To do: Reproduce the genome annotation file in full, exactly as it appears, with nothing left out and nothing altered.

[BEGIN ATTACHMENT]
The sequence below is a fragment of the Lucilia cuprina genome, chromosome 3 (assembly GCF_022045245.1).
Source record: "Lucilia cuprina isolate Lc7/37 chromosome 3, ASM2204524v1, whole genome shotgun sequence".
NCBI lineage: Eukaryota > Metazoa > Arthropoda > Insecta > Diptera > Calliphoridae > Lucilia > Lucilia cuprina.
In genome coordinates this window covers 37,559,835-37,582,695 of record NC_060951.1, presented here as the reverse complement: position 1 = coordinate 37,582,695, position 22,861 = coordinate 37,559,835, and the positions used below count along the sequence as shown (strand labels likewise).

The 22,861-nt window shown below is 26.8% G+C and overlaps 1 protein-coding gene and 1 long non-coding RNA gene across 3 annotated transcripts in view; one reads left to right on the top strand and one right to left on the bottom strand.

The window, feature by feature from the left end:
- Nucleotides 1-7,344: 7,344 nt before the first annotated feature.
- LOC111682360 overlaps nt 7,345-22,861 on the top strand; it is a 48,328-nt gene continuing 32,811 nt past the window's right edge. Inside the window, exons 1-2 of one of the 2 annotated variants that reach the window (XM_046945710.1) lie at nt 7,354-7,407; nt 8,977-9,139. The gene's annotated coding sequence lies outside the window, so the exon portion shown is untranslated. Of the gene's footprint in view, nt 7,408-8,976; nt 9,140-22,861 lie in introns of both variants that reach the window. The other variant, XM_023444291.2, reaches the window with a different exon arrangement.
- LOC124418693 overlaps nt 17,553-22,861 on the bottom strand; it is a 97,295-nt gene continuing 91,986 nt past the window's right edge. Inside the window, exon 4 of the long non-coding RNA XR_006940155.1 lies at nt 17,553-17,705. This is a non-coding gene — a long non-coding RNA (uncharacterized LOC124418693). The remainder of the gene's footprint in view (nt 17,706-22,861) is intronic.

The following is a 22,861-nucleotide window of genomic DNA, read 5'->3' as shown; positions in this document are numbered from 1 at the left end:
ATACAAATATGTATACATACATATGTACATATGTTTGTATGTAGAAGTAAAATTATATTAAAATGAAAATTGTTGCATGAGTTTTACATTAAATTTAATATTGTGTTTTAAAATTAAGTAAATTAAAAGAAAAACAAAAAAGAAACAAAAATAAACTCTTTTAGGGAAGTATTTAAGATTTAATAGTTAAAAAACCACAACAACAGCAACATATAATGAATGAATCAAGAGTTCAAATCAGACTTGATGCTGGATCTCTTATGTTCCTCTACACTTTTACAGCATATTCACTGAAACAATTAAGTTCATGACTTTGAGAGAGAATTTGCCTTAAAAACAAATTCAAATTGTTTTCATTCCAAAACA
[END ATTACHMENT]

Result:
The sequence below is a fragment of the Lucilia cuprina genome, chromosome 3 (assembly GCF_022045245.1).
Source record: "Lucilia cuprina isolate Lc7/37 chromosome 3, ASM2204524v1, whole genome shotgun sequence".
NCBI lineage: Eukaryota > Metazoa > Arthropoda > Insecta > Diptera > Calliphoridae > Lucilia > Lucilia cuprina.
In genome coordinates this window covers 37,559,835-37,582,695 of record NC_060951.1, presented here as the reverse complement: position 1 = coordinate 37,582,695, position 22,861 = coordinate 37,559,835, and the positions used below count along the sequence as shown (strand labels likewise).

The 22,861-nt window shown below is 26.8% G+C and overlaps 1 protein-coding gene and 1 long non-coding RNA gene across 3 annotated transcripts in view; one reads left to right on the top strand and one right to left on the bottom strand.

The window, feature by feature from the left end:
- Nucleotides 1-7,344: 7,344 nt before the first annotated feature.
- LOC111682360 overlaps nt 7,345-22,861 on the top strand; it is a 48,328-nt gene continuing 32,811 nt past the window's right edge. Inside the window, exons 1-2 of one of the 2 annotated variants that reach the window (XM_046945710.1) lie at nt 7,354-7,407; nt 8,977-9,139. The gene's annotated coding sequence lies outside the window, so the exon portion shown is untranslated. Of the gene's footprint in view, nt 7,408-8,976; nt 9,140-22,861 lie in introns of both variants that reach the window. The other variant, XM_023444291.2, reaches the window with a different exon arrangement.
- LOC124418693 overlaps nt 17,553-22,861 on the bottom strand; it is a 97,295-nt gene continuing 91,986 nt past the window's right edge. Inside the window, exon 4 of the long non-coding RNA XR_006940155.1 lies at nt 17,553-17,705. This is a non-coding gene — a long non-coding RNA (uncharacterized LOC124418693). The remainder of the gene's footprint in view (nt 17,706-22,861) is intronic.

The following is a 22,861-nucleotide window of genomic DNA, read 5'->3' as shown; positions in this document are numbered from 1 at the left end:
ATACAAATATGTATACATACATATGTACATATGTTTGTATGTAGAAGTAAAATTATATTAAAATGAAAATTGTTGCATGAGTTTTACATTAAATTTAATATTGTGTTTTAAAATTAAGTAAATTAAAAGAAAAACAAAAAAGAAACAAAAATAAACTCTTTTAGGGAAGTATTTAAGATTTAATAGTTAAAAAACCACAACAACAGCAACATATAATGAATGAATCAAGAGTTCAAATCAGACTTGATGCTGGATCTCTTATGTTCCTCTACACTTTTACAGCATATTCACTGAAACAATTAAGTTCATGACTTTGAGAGAGAATTTGCCTTAAAAACAAATTCAAATTGTTTTCATTCCAAAACA